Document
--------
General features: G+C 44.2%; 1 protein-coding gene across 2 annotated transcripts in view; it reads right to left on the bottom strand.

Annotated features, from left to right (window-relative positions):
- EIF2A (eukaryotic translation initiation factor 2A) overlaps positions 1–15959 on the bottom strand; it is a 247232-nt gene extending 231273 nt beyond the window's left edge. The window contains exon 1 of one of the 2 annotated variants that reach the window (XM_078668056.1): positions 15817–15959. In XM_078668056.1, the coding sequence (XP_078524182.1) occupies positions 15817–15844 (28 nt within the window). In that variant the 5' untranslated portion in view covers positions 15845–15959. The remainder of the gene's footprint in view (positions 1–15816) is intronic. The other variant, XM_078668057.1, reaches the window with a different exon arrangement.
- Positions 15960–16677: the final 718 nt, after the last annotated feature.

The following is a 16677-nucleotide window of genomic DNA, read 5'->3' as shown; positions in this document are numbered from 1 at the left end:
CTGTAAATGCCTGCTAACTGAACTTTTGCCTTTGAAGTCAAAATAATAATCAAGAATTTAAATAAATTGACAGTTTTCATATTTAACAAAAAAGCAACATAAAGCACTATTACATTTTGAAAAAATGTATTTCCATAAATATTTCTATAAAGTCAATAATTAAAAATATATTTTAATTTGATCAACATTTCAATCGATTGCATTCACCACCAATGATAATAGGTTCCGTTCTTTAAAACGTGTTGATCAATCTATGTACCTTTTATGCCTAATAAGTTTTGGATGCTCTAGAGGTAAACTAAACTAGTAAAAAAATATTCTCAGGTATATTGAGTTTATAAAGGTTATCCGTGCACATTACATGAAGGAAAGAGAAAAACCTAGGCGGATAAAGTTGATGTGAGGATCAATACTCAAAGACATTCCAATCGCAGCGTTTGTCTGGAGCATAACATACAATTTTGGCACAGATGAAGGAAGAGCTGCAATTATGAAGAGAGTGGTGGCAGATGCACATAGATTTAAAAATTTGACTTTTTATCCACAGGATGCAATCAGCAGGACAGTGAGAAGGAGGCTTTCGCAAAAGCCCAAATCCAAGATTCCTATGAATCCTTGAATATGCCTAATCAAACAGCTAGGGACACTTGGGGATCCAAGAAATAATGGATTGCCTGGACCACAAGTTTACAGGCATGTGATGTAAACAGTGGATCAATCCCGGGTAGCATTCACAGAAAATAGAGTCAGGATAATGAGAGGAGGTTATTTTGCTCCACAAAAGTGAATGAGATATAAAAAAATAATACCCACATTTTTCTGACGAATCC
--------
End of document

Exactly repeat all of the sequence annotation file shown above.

General features: G+C 44.2%; 1 protein-coding gene across 2 annotated transcripts in view; it reads right to left on the bottom strand.

Annotated features, from left to right (window-relative positions):
- EIF2A (eukaryotic translation initiation factor 2A) overlaps positions 1–15959 on the bottom strand; it is a 247232-nt gene extending 231273 nt beyond the window's left edge. The window contains exon 1 of one of the 2 annotated variants that reach the window (XM_078668056.1): positions 15817–15959. In XM_078668056.1, the coding sequence (XP_078524182.1) occupies positions 15817–15844 (28 nt within the window). In that variant the 5' untranslated portion in view covers positions 15845–15959. The remainder of the gene's footprint in view (positions 1–15816) is intronic. The other variant, XM_078668057.1, reaches the window with a different exon arrangement.
- Positions 15960–16677: the final 718 nt, after the last annotated feature.

The following is a 16677-nucleotide window of genomic DNA, read 5'->3' as shown; positions in this document are numbered from 1 at the left end:
CTGTAAATGCCTGCTAACTGAACTTTTGCCTTTGAAGTCAAAATAATAATCAAGAATTTAAATAAATTGACAGTTTTCATATTTAACAAAAAAGCAACATAAAGCACTATTACATTTTGAAAAAATGTATTTCCATAAATATTTCTATAAAGTCAATAATTAAAAATATATTTTAATTTGATCAACATTTCAATCGATTGCATTCACCACCAATGATAATAGGTTCCGTTCTTTAAAACGTGTTGATCAATCTATGTACCTTTTATGCCTAATAAGTTTTGGATGCTCTAGAGGTAAACTAAACTAGTAAAAAAATATTCTCAGGTATATTGAGTTTATAAAGGTTATCCGTGCACATTACATGAAGGAAAGAGAAAAACCTAGGCGGATAAAGTTGATGTGAGGATCAATACTCAAAGACATTCCAATCGCAGCGTTTGTCTGGAGCATAACATACAATTTTGGCACAGATGAAGGAAGAGCTGCAATTATGAAGAGAGTGGTGGCAGATGCACATAGATTTAAAAATTTGACTTTTTATCCACAGGATGCAATCAGCAGGACAGTGAGAAGGAGGCTTTCGCAAAAGCCCAAATCCAAGATTCCTATGAATCCTTGAATATGCCTAATCAAACAGCTAGGGACACTTGGGGATCCAAGAAATAATGGATTGCCTGGACCACAAGTTTACAGGCATGTGATGTAAACAGTGGATCAATCCCGGGTAGCATTCACAGAAAATAGAGTCAGGATAATGAGAGGAGGTTATTTTGCTCCACAAAAGTGAATGAGATATAAAAAAATAATACCCACATTTTTCTGACGAATCC